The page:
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Edited by Robert Silverberg

Del Rey


642pp/$28.95/January 2004

Legends II

Reviewed by Steven H Silver

In 1998, Robert Silverberg published the enormous anthology Legends, which invited several major fantasy novelists to write a novella to explore their worlds and introduce them to a new audience.  Five years later, Silverberg has edited a second volume, containing six of the same authors, but introducing five new worlds to his readers.

While most of the worlds represented in Legends and Legends II have already acquired a vast history through multiple (often lengthy) volumes, one of the worlds included in Legends II has existed, until now, only within the confines of a single novel, Neil Gaiman’s American Gods.  Taking Shadow out of America and placing him in Scotland provides an interesting juxtaposition for those familiar with the novel, but it doesn’t really tie into the world he created.  Perhaps a Sandman story by Gaiman would have fit the anthology’s theme a little better.  

Other stories also presume familiarity with the authors’ worlds.  Silverberg’s own story, “The Book of Changes,” while set millennia before the events recounted in the various Majipoor novels, does assume that the reader has some knowledge of what has gone before (come after) in the series.  This is, perhaps, most notable in Anne McCaffrey’s “Beyond Between,” which is a continuation of her novel Moreta:  Dragonlady of Pern, and introduces a supernatural element into the world she has long claimed to be a science fictional land.

The strongest stories in Legends II are the ones which, like Raymond Feist’s “The Messenger” attempt to examine a previously unexplored aspect of the world for which the author has become famous.  Also strong are the stories which do assume that the readers have not read any of the previous tales, whether that is the case or not.  Diana Gabaldon’s “Lord John and the Succubus” succeeds in part because, although she uses a character who has made previous appearances in her “Outlander” series, Lord John is also embarking on his own series of novels and this story provides an introduction as well as a continuation.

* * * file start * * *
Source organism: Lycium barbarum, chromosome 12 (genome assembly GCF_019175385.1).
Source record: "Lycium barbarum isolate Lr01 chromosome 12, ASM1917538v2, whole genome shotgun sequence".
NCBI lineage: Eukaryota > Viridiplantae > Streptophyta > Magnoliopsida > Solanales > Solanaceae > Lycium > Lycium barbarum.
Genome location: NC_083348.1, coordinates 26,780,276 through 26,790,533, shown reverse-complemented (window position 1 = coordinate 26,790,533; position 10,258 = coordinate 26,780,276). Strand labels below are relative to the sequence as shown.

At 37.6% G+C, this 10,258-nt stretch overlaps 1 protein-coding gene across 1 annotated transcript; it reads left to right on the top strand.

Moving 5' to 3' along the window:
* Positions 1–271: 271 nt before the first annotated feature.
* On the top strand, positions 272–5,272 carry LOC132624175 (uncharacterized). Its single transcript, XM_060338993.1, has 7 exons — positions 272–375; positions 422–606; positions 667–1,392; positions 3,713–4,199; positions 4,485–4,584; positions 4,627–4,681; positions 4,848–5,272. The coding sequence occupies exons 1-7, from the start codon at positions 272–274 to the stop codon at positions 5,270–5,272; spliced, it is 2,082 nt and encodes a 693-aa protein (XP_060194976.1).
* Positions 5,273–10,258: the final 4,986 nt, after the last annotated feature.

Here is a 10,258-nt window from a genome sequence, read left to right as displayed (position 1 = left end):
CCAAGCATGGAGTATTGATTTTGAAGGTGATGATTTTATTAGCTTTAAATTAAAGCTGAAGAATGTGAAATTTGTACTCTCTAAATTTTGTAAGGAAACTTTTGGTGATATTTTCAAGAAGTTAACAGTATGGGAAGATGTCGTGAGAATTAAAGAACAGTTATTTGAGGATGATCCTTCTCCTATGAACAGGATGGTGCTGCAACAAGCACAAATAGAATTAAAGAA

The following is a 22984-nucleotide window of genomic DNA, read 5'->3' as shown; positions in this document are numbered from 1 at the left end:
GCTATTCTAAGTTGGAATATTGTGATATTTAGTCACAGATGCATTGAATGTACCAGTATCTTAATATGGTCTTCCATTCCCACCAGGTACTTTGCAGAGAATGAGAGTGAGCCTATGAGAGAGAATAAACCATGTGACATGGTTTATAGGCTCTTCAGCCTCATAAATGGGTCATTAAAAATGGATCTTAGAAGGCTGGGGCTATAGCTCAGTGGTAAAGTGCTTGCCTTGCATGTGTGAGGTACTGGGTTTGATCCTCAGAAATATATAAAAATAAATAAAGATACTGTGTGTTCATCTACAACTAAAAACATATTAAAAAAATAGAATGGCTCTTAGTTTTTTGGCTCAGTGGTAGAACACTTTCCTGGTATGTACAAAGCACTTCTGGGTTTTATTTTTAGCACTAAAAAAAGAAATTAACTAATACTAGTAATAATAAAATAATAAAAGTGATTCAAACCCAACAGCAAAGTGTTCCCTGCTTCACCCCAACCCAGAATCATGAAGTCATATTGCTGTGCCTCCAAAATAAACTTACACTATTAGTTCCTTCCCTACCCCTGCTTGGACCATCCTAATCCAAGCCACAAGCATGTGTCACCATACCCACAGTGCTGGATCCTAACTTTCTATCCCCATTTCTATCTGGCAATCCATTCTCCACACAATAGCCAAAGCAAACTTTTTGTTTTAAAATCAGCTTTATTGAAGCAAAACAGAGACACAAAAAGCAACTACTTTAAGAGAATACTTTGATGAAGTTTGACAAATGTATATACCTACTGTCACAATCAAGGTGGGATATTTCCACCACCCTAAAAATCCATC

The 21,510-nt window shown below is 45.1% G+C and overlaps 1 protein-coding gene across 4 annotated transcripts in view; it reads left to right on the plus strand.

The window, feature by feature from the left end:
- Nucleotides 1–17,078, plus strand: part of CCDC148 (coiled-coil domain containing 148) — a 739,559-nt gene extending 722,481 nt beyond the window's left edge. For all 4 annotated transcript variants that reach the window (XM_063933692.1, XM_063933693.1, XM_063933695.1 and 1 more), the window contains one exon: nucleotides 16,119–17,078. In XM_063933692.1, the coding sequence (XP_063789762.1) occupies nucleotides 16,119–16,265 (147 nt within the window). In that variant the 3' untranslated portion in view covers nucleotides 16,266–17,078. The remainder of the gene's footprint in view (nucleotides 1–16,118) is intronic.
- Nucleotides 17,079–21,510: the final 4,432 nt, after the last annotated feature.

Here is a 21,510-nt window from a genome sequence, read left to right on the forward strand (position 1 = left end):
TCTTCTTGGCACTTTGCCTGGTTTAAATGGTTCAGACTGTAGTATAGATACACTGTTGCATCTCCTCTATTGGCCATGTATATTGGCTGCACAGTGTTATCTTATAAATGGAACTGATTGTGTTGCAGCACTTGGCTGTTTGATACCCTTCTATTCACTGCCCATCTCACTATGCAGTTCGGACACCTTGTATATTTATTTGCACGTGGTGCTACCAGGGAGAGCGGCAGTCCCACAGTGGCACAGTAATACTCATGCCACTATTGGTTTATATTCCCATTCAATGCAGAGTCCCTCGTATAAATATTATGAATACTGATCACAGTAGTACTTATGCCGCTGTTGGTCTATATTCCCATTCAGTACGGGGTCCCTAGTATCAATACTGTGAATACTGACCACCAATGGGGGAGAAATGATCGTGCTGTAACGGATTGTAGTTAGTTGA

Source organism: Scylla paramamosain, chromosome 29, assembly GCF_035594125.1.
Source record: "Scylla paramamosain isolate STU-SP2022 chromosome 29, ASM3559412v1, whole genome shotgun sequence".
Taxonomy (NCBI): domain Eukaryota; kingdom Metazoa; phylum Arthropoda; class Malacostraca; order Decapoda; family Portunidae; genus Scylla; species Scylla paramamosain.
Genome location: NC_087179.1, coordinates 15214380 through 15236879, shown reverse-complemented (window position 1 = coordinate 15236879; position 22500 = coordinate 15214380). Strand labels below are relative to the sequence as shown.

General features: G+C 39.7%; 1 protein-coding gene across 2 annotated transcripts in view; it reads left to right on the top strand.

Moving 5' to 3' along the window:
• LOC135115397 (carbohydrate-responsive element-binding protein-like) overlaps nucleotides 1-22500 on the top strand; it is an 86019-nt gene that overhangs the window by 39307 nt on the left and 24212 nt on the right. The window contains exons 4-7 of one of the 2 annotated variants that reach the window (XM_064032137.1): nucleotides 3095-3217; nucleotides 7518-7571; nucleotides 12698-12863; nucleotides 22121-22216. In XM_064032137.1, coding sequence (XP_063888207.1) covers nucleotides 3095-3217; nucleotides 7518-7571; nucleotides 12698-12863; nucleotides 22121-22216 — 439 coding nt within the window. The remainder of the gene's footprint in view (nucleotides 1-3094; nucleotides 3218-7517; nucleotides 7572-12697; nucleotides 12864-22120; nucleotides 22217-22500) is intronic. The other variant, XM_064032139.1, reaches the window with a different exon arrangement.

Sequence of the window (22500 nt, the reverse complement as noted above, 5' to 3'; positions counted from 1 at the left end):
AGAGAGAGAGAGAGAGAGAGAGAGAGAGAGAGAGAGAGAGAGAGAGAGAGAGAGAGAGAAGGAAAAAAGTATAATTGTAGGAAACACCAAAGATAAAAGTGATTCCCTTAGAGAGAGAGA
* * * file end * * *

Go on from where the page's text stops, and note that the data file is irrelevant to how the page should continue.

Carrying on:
Orson Scott Card provides an excellent tale of “The Yazoo Queen” for those who are already familiar with his Alvin Maker universe, but his explanations of the world’s background are not enough for newcomers to get a grip on his alternative America.  Instead, this story of Alvin and Arthur on a Mizzippy Riverboat searves mostly as a prelude to the sixth novel in the series, The Crystal City.

The stories in Legends II are enjoyable, and most of them work even if the reader is not familiar with the world in which they are set.  They are not, however, as introductory to those worlds as the stories which appeared in the first volume.  For fans of epic (and even not-so-epic) fantasy, Legends II provides insight into the current state of the field and an introduction, if somewhat flawed, to some of the major fantasy worlds.

Robin Hobb Homecoming
George R.R. Martin The Sword Sworn
Orson Scott Card The Yazoo Queen
Diana Gabaldon Lord John & the Succubus
Robert Silverberg The Book of Changes
Tad Williams The Happiest Dead Boy in the World
Anne McCaffrey Beyond Between
Raymond E. Feist The Messenger
Elizabeth Haydon Threshold
Neil Gaiman The Monarch of the Glen
Terry Brooks Indomitable

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